Environmental Protection

Constitutionality of environmental law at stake

The Supreme Court of Canada has been asked by the federal government to resolve a dispute with Alberta about the legality of 2019 legislation empowering federal regulators to consider the environmental and social effects of major construction. Alberta Court of Appeal struck down the Impact Assessment Act, calling it a “breathtaking pre-emption of provincial authority.” [node:read-more:link]

Gas and nuclear “green” options in EU

Despite objections from some members of its environment and economy committees, the European Parliament has backed an EU move to label investments in natural gas and nuclear power generation as climate-friendly. This sets the stage for legislative approval by gthe parliament unless 20 of the 27 member states oppose it. [node:read-more:link]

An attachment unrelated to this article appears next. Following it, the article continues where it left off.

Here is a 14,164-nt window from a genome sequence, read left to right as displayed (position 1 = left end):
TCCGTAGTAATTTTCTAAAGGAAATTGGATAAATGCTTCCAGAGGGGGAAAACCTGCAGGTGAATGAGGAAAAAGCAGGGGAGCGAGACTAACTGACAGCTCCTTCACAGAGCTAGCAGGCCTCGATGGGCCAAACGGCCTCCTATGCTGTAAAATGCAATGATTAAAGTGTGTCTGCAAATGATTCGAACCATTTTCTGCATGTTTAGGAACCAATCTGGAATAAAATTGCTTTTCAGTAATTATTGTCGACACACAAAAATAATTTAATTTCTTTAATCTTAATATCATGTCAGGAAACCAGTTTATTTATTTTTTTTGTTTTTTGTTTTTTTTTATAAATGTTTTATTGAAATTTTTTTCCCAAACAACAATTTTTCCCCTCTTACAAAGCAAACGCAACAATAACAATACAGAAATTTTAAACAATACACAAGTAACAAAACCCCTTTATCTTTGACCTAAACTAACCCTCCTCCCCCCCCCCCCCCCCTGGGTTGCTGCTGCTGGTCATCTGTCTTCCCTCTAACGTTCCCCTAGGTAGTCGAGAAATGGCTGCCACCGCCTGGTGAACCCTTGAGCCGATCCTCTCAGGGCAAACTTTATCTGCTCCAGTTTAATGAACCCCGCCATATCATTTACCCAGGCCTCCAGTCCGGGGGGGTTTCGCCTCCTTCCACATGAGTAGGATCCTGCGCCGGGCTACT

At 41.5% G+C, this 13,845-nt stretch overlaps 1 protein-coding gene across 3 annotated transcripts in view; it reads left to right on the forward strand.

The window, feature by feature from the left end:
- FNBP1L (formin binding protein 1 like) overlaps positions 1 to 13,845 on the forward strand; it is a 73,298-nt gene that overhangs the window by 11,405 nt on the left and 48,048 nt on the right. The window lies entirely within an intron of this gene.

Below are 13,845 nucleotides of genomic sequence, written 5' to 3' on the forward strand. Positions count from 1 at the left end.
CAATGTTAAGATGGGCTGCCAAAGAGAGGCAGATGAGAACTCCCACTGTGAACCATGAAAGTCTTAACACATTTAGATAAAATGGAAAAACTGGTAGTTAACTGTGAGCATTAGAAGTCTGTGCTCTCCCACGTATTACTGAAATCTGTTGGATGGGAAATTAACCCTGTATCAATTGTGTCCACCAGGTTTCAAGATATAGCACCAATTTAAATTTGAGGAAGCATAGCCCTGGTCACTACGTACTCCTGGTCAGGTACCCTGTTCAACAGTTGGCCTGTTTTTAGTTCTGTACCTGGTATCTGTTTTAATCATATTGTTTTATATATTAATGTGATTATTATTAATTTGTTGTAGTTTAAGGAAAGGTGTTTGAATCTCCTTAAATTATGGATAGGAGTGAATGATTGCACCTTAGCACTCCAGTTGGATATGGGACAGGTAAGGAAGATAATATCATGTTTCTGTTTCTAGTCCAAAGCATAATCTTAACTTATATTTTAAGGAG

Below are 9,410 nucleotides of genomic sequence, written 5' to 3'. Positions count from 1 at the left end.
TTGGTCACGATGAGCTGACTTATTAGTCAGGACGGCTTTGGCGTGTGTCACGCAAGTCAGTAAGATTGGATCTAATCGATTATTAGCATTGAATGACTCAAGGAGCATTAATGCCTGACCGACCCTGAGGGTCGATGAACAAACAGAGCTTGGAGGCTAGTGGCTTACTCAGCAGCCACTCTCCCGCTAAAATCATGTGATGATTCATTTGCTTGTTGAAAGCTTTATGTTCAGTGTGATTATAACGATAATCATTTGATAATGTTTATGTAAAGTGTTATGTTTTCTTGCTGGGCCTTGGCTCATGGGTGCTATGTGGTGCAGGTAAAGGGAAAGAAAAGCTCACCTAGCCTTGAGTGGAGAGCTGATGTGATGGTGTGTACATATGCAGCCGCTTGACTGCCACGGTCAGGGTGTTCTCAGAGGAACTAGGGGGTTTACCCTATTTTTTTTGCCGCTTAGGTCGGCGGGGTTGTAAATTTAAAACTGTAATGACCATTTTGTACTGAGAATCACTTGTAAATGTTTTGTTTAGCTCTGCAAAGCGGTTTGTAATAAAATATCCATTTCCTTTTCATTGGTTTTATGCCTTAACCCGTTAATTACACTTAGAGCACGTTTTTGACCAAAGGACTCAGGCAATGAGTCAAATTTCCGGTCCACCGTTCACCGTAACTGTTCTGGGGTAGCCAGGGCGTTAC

Brazil loses record rainforest area

New satellite imagery from Brazil’s space research institute shows that a record area of the country’s rainforests, some 3,750 km2, was lost in the first half of 2022, the worst deforestation since the institute began its monitoring program. Destruction of the world’s largest rainforest has surged since President Jair Bolsonaro took office in 2019 and weakened environmental protections. [node:read-more:link]

U.S. emissions agenda undermined

The U.S. Environmental Protection Agency has lost some of its ability to regulate greenhouse gas emissions as the Supreme Court upheld a challenge by 19 mostly Republican-governed states, led by major coal producer West Virginia, which said the EPA lacked authority to limit emissions state-wide. [node:read-more:link]